Poetry of Kansas
 

The End Of A Dream.

THE sun was just as bright, perhaps,
     That afternoon in May,
And the meadows just as green, I think,
     As they are there to-day;
And the sky and sea were just as blue,
     And yet it seemed to me
A cloud was over all the land,
     A storm o'er all the sea.
 
For we had met there on the shore___
     We two, had met to part___
And the cloud was in my aching brain,
     The storm within my heart;
And I knew before we met there
     That I could but hear the worst,
Yet when I looked into her face
     I thought my heart would burst.
 
She was so pale, so beautiful,-
     She spoke so sad and sweet,
Her voice came like the murmur
     Of the waters at our feet;
While the gentle breeze played softly
     With her loosely-prisoned hair;
I took her pure, white hand in mine
     'Twas cold, and trembled there.
 
But when I asked if she were cold,
     She only shook her head.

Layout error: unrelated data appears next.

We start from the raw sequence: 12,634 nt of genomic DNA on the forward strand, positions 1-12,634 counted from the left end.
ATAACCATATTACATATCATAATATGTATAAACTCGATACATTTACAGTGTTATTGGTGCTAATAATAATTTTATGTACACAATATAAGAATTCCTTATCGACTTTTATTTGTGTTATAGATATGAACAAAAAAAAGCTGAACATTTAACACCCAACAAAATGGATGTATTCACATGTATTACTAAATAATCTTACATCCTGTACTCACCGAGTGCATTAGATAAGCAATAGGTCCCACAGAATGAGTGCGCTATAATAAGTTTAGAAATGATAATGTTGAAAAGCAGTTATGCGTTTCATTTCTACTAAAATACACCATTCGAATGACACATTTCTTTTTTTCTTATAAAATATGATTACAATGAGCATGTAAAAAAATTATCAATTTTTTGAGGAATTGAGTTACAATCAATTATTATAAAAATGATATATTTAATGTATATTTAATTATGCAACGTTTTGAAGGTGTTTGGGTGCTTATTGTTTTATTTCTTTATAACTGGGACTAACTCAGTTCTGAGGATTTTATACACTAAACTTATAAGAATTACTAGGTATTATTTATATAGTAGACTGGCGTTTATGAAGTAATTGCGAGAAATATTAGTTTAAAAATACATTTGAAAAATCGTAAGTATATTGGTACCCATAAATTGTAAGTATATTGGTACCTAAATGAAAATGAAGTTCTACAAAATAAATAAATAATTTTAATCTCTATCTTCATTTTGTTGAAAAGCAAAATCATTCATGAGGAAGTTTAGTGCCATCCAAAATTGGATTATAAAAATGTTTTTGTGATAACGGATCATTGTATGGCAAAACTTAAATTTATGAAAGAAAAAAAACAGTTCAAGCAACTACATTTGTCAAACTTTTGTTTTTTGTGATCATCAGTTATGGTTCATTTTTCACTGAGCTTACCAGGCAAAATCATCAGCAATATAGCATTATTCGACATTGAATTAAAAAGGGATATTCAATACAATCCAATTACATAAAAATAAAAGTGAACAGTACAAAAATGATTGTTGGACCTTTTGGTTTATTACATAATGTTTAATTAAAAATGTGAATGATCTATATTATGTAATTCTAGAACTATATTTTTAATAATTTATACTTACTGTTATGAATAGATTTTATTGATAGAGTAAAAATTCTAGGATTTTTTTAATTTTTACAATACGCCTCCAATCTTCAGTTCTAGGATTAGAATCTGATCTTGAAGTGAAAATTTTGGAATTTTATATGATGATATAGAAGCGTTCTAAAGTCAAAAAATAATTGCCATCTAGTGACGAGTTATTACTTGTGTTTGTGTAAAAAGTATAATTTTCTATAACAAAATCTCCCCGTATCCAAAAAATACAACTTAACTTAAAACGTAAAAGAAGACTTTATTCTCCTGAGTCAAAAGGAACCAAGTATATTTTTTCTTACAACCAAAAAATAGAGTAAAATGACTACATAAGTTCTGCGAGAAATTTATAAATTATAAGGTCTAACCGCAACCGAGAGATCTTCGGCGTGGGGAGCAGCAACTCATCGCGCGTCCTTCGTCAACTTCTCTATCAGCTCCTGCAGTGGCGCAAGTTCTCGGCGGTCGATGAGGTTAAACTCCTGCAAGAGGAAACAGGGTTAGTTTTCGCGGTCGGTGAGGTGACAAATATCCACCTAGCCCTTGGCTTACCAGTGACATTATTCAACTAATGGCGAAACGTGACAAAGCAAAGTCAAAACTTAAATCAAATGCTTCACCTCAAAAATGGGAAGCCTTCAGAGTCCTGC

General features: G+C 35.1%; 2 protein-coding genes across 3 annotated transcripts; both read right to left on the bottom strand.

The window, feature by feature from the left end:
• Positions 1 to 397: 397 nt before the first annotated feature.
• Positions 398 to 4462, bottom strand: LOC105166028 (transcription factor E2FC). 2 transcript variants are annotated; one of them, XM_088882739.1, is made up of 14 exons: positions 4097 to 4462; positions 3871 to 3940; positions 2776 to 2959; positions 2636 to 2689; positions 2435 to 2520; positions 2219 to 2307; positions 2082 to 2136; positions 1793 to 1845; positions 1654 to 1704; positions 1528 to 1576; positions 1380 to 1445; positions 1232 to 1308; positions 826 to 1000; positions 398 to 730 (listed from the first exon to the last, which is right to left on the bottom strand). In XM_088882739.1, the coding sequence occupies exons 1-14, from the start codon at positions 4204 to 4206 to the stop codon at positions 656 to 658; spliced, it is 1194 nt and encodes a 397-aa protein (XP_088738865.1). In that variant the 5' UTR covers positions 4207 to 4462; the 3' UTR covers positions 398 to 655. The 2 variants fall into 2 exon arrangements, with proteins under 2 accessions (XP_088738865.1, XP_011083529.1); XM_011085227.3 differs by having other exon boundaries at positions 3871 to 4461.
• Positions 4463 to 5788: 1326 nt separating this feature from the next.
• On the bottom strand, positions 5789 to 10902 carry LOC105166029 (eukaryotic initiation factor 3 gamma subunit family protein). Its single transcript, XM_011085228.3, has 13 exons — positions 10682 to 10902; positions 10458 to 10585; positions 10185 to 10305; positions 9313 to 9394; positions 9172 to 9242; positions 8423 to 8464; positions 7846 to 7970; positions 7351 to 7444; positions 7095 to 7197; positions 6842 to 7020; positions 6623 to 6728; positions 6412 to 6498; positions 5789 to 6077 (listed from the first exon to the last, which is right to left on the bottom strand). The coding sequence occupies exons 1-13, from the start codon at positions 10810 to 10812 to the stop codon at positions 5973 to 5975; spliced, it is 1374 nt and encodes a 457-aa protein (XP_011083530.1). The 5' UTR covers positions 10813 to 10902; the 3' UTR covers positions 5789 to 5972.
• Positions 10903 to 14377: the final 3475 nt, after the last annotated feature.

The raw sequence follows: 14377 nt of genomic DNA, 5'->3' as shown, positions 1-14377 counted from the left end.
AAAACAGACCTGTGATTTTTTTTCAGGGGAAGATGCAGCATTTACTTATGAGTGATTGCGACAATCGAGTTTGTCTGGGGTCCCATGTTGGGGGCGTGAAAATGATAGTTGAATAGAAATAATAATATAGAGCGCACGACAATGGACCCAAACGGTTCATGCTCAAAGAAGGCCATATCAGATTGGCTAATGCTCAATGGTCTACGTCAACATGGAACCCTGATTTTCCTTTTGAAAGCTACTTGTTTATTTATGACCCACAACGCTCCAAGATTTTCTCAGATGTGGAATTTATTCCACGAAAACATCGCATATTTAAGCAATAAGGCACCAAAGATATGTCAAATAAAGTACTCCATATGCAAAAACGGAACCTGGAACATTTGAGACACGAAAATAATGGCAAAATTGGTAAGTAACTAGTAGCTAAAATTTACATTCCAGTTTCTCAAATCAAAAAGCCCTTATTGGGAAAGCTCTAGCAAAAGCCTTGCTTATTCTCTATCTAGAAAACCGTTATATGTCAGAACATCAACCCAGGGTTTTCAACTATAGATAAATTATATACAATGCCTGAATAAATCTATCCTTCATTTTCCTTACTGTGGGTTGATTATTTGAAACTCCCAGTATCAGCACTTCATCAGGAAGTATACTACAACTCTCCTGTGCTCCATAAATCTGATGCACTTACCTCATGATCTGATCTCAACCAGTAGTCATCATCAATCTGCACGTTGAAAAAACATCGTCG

"The day is fair, and I am warm
     Except at heart," she said.
And as she told me of the wrong
     That severed her from me,
I begged her to seek out a home
     With me beyond the sea.
 
But she gently, firmly answered,
     That her duty was to stay___
That a parent had commanded
     And she could not disobey;
And she told me as we parted,
     That we must not meet again___
The past could only bring regret,
     The present only pain.
 
And then we kissed and said good-by,
     Just as we used to do.
I saw a tear was in her eye,
     And one was in mine, too.
The pleasant dream is ended now,
     As all dreams end at last.
I know not if my life is worse,
     Or better, for the past!

__Albert Bigelow Paine.

 
Rhymes by Two Friends
Albert Bigelow Paine & William Allen White
(Fort Scott: M. L. Izor and Son. 1893)
Pages 59-60
 
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October 25, 2002 / John & Susan Howell / Wichita, Kansas / howell@kotn.org

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